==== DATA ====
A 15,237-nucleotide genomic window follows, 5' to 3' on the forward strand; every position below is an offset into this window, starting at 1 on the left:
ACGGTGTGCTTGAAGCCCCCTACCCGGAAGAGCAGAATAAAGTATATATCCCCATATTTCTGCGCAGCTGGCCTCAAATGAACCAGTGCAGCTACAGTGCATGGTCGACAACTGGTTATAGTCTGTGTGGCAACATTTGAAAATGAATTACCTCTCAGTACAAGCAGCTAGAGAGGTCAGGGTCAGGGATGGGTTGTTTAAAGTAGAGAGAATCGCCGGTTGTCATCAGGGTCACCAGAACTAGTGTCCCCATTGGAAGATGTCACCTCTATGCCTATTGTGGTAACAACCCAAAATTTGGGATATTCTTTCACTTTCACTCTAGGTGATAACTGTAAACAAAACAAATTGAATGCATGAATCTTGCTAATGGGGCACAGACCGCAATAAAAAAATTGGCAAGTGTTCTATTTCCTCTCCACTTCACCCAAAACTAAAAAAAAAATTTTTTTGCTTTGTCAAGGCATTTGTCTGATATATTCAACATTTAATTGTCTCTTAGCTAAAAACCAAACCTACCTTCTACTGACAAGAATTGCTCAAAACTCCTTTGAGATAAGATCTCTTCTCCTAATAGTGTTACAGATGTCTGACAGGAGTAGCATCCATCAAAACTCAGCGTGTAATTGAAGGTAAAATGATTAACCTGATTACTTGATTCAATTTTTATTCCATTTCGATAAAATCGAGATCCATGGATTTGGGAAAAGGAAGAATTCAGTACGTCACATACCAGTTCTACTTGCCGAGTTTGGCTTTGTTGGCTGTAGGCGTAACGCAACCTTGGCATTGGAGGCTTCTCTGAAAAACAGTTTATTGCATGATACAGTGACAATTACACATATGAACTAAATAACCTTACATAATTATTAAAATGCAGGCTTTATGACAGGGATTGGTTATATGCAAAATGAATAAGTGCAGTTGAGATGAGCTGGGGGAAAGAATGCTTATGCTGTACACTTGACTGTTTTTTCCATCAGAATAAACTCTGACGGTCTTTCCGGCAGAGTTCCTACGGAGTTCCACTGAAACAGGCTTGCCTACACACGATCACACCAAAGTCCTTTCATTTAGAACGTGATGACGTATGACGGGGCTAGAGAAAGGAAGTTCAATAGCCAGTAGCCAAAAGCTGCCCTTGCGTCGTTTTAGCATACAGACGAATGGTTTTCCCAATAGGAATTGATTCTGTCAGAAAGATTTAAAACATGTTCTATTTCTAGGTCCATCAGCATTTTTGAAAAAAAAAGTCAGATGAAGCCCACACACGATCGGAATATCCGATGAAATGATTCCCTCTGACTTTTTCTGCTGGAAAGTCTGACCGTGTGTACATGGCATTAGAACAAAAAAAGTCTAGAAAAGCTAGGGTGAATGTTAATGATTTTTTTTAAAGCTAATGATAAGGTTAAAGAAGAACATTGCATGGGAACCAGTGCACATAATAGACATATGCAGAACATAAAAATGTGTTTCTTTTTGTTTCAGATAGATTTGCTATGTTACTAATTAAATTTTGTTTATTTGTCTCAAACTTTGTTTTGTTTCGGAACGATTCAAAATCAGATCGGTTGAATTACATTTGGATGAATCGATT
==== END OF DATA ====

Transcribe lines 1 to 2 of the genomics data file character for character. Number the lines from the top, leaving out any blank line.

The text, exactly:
A 15,237-nucleotide genomic window follows, 5' to 3' on the forward strand; every position below is an offset into this window, starting at 1 on the left:
ACGGTGTGCTTGAAGCCCCCTACCCGGAAGAGCAGAATAAAGTATATATCCCCATATTTCTGCGCAGCTGGCCTCAAATGAACCAGTGCAGCTACAGTGCATGGTCGACAACTGGTTATAGTCTGTGTGGCAACATTTGAAAATGAATTACCTCTCAGTACAAGCAGCTAGAGAGGTCAGGGTCAGGGATGGGTTGTTTAAAGTAGAGAGAATCGCCGGTTGTCATCAGGGTCACCAGAACTAGTGTCCCCATTGGAAGATGTCACCTCTATGCCTATTGTGGTAACAACCCAAAATTTGGGATATTCTTTCACTTTCACTCTAGGTGATAACTGTAAACAAAACAAATTGAATGCATGAATCTTGCTAATGGGGCACAGACCGCAATAAAAAAATTGGCAAGTGTTCTATTTCCTCTCCACTTCACCCAAAACTAAAAAAAAAATTTTTTTGCTTTGTCAAGGCATTTGTCTGATATATTCAACATTTAATTGTCTCTTAGCTAAAAACCAAACCTACCTTCTACTGACAAGAATTGCTCAAAACTCCTTTGAGATAAGATCTCTTCTCCTAATAGTGTTACAGATGTCTGACAGGAGTAGCATCCATCAAAACTCAGCGTGTAATTGAAGGTAAAATGATTAACCTGATTACTTGATTCAATTTTTATTCCATTTCGATAAAATCGAGATCCATGGATTTGGGAAAAGGAAGAATTCAGTACGTCACATACCAGTTCTACTTGCCGAGTTTGGCTTTGTTGGCTGTAGGCGTAACGCAACCTTGGCATTGGAGGCTTCTCTGAAAAACAGTTTATTGCATGATACAGTGACAATTACACATATGAACTAAATAACCTTACATAATTATTAAAATGCAGGCTTTATGACAGGGATTGGTTATATGCAAAATGAATAAGTGCAGTTGAGATGAGCTGGGGGAAAGAATGCTTATGCTGTACACTTGACTGTTTTTTCCATCAGAATAAACTCTGACGGTCTTTCCGGCAGAGTTCCTACGGAGTTCCACTGAAACAGGCTTGCCTACACACGATCACACCAAAGTCCTTTCATTTAGAACGTGATGACGTATGACGGGGCTAGAGAAAGGAAGTTCAATAGCCAGTAGCCAAAAGCTGCCCTTGCGTCGTTTTAGCATACAGACGAATGGTTTTCCCAATAGGAATTGATTCTGTCAGAAAGATTTAAAACATGTTCTATTTCTAGGTCCATCAGCATTTTTGAAAAAAAAAGTCAGATGAAGCCCACACACGATCGGAATATCCGATGAAATGATTCCCTCTGACTTTTTCTGCTGGAAAGTCTGACCGTGTGTACATGGCATTAGAACAAAAAAAGTCTAGAAAAGCTAGGGTGAATGTTAATGATTTTTTTTAAAGCTAATGATAAGGTTAAAGAAGAACATTGCATGGGAACCAGTGCACATAATAGACATATGCAGAACATAAAAATGTGTTTCTTTTTGTTTCAGATAGATTTGCTATGTTACTAATTAAATTTTGTTTATTTGTCTCAAACTTTGTTTTGTTTCGGAACGATTCAAAATCAGATCGGTTGAATTACATTTGGATGAATCGATT